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Abstract

Background: Spectral domain optical coherence tomography (SD-OCT) has become a common modality in glaucoma diagnosis. Ease of use, comfort, and a comparative normative database makes this technology very popular with patients and practitioners. However, despite the sophistication of this technology, it may miss pathologic abnormalities of the retinal nerve fiber layer (RNFL) or be misinterpreted by practitioners based upon comparisons to a normative database.

Purpose: To illustrate discordance between clinical examination and SD-OCT analysis in patients with glaucoma.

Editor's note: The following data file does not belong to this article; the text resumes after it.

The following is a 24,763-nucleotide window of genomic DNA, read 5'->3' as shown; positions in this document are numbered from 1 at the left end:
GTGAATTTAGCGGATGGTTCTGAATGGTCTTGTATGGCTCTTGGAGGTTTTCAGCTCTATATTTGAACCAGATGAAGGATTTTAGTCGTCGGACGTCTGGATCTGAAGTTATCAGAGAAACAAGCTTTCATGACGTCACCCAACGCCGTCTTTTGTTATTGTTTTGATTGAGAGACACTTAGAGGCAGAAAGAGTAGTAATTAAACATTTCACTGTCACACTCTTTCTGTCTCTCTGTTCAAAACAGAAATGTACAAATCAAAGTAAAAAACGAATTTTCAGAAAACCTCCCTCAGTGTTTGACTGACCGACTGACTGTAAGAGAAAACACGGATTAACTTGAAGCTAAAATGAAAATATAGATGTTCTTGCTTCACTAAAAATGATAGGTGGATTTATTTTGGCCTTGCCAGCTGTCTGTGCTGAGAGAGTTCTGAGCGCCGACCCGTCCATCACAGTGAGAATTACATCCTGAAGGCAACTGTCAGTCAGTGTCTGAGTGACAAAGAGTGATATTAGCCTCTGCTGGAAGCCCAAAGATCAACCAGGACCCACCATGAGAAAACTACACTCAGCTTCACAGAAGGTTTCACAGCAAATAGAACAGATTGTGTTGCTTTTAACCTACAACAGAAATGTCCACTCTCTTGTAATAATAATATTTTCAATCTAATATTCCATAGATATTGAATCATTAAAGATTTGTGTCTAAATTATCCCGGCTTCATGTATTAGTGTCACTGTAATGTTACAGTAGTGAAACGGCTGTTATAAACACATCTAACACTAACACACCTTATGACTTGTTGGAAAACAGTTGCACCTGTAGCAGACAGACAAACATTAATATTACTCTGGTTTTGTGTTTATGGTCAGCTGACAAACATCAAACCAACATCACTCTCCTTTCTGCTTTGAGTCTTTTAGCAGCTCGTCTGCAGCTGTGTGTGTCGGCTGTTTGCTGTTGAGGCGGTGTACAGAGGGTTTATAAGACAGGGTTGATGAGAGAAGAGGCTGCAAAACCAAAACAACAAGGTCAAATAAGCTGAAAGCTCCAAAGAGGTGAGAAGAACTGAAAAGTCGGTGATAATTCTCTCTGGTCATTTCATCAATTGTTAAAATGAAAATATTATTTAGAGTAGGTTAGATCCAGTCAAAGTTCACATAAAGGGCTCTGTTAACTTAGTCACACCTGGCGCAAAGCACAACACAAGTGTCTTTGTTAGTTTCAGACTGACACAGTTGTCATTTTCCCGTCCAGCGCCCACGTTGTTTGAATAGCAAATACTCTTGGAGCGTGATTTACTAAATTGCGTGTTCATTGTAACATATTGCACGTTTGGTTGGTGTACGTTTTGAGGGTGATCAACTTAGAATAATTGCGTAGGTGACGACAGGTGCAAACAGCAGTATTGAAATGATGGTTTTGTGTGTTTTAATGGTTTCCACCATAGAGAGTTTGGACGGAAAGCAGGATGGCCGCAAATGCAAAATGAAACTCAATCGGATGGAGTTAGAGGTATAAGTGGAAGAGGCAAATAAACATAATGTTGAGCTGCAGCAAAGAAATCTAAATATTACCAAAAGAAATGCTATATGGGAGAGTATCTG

Case Reports: Examples of three patients with glaucoma who had photographically and ophthalmoscopically visible RNFL defects who had SD-OCT analyses that fell within a normative database and thus likely to be interpreted as normal, if used in isolation.

Conclusions: Though SD-OCT technology has become common in glaucoma evaluation, over-reliance on this data may lead to false-negative assessment of patients who truly have glaucoma. Spectral domain optical coherence tomography provides valuable adjunctive information for glaucoma evaluation but must be correlated with other clinical assessments such as perimetry, ophthalmoscopy and photography.

Creative Commons License

Creative Commons Attribution-Noncommercial 4.0 License
This work is licensed under a Creative Commons Attribution-Noncommercial 4.0 License

Digital Object Identifier (DOI)

10.37685/uiwlibraries.2575-7717.2.1.1011

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